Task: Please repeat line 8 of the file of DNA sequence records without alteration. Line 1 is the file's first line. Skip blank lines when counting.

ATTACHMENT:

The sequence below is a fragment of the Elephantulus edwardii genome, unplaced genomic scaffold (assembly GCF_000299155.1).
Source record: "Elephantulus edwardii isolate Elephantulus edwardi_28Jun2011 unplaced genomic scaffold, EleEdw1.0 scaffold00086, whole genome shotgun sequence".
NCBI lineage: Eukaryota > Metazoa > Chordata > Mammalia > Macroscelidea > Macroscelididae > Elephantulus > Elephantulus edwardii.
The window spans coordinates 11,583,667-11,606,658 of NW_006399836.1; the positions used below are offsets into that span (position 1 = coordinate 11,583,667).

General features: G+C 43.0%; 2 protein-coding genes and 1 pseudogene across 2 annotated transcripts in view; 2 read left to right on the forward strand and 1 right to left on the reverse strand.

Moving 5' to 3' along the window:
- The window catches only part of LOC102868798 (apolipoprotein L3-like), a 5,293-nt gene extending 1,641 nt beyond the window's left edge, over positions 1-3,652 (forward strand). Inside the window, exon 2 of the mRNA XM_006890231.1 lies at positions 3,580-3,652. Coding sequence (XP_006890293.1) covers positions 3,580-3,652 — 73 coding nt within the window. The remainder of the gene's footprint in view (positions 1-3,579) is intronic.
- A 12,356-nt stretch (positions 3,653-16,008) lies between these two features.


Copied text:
- A 12,356-nt stretch (positions 3,653-16,008) lies between these two features.